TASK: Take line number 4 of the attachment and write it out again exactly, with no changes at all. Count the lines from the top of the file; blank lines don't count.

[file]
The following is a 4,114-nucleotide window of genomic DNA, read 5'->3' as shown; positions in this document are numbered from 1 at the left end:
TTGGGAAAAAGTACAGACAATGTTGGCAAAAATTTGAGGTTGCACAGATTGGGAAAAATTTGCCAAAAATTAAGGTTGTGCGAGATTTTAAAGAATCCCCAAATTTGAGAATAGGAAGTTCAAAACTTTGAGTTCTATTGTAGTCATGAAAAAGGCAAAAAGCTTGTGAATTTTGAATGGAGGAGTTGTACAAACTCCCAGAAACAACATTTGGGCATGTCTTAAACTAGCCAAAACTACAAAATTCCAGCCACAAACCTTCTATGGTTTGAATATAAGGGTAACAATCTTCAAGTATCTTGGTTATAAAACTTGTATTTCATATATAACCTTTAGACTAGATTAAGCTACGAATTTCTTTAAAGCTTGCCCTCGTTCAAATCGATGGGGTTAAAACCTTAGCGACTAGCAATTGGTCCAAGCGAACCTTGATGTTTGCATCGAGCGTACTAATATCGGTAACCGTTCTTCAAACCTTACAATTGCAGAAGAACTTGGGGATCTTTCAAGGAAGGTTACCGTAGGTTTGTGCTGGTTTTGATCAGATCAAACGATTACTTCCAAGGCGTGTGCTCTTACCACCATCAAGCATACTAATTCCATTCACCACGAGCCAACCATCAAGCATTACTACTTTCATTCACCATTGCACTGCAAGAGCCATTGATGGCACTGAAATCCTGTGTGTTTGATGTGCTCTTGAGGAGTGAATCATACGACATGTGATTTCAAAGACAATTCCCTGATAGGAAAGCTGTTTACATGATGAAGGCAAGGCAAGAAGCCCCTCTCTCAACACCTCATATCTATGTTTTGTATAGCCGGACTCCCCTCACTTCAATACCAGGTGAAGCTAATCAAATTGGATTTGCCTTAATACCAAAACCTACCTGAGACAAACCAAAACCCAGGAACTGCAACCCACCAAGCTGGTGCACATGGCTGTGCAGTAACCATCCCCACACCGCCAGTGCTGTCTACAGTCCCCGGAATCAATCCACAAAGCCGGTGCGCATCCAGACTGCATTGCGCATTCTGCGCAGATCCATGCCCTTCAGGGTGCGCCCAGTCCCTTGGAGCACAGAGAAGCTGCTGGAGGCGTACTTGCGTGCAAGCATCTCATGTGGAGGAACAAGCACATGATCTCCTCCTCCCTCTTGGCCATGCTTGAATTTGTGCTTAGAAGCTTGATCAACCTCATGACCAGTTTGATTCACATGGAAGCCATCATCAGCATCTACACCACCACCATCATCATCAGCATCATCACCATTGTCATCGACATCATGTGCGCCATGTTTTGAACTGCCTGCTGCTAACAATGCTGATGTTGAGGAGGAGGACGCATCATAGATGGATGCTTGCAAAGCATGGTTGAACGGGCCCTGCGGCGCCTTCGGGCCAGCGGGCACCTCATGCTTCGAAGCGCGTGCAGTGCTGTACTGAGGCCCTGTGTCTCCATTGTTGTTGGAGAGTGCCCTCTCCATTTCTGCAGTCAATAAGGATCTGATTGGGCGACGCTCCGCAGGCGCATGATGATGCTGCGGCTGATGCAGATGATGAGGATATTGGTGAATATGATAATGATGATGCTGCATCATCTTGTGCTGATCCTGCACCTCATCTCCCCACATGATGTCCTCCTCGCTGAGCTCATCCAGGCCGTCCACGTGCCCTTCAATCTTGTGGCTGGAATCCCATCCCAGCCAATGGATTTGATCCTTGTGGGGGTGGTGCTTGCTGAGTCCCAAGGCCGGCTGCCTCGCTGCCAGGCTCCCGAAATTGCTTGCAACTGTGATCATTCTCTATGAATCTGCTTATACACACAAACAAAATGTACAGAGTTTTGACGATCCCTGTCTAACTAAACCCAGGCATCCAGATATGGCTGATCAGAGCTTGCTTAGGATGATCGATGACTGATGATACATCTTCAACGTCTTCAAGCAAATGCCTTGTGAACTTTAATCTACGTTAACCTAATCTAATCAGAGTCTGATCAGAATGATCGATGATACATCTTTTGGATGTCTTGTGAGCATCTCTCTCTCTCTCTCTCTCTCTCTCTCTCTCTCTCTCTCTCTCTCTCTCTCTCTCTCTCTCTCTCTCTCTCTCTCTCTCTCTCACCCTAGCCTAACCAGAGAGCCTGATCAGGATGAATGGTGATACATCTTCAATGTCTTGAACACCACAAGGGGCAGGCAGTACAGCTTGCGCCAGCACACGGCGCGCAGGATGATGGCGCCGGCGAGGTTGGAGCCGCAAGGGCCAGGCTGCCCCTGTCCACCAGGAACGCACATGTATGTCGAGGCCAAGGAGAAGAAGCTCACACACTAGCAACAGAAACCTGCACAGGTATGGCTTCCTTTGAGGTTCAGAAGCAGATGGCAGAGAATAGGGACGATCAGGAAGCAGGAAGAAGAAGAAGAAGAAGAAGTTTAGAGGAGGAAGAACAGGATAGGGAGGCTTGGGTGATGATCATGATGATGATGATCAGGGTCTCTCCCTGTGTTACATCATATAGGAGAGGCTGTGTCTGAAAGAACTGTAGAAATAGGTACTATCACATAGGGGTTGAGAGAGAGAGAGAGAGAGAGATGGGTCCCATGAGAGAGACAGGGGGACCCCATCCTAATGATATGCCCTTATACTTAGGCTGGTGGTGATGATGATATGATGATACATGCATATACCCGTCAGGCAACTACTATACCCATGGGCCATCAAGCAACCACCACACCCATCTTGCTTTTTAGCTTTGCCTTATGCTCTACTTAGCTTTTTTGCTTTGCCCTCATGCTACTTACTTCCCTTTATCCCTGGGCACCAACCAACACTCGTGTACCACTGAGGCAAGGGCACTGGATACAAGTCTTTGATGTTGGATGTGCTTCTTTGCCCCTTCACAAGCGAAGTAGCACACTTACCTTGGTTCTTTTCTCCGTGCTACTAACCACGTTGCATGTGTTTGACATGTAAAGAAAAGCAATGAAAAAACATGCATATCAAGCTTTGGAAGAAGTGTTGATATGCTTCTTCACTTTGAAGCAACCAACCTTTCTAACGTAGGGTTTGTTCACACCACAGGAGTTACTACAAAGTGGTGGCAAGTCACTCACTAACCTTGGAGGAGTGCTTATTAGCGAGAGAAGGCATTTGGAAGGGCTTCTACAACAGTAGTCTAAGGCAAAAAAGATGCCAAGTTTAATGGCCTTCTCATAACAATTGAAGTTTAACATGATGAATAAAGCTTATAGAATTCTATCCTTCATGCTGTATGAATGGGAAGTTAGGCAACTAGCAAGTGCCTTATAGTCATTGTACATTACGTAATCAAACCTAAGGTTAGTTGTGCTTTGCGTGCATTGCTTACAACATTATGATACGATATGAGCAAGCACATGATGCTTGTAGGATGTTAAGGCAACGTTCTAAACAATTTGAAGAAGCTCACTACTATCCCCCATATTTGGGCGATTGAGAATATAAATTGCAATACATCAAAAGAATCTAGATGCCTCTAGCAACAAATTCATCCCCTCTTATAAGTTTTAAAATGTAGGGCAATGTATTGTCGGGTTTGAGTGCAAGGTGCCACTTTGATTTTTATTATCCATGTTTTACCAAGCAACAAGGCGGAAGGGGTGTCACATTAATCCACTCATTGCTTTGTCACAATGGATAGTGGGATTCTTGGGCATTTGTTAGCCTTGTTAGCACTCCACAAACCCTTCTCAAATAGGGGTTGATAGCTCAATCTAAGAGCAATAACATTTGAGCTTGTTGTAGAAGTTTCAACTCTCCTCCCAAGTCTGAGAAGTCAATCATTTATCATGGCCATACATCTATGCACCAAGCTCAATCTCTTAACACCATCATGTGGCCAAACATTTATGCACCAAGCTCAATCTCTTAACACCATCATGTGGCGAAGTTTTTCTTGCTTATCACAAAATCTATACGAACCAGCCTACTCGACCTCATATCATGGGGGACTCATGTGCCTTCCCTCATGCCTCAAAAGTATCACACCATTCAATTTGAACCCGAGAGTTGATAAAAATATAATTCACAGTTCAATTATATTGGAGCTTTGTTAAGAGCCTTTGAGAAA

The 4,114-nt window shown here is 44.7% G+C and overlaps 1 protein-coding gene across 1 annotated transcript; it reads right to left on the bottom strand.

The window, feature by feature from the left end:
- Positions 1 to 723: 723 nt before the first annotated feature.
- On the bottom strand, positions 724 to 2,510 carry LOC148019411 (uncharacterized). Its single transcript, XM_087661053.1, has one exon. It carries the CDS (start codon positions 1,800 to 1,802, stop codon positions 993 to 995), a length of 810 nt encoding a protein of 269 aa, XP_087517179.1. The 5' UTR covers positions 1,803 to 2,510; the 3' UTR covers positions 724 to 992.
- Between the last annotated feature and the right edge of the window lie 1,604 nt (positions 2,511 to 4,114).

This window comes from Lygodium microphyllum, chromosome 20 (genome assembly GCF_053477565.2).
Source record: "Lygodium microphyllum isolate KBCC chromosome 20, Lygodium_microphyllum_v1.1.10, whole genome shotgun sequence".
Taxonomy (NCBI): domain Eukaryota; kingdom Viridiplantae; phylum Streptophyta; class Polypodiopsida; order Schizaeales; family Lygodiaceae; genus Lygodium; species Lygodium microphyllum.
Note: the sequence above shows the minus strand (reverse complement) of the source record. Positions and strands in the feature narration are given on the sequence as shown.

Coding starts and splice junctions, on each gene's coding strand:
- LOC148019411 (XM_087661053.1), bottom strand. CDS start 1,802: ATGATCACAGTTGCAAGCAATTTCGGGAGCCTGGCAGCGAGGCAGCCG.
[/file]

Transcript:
The window, feature by feature from the left end: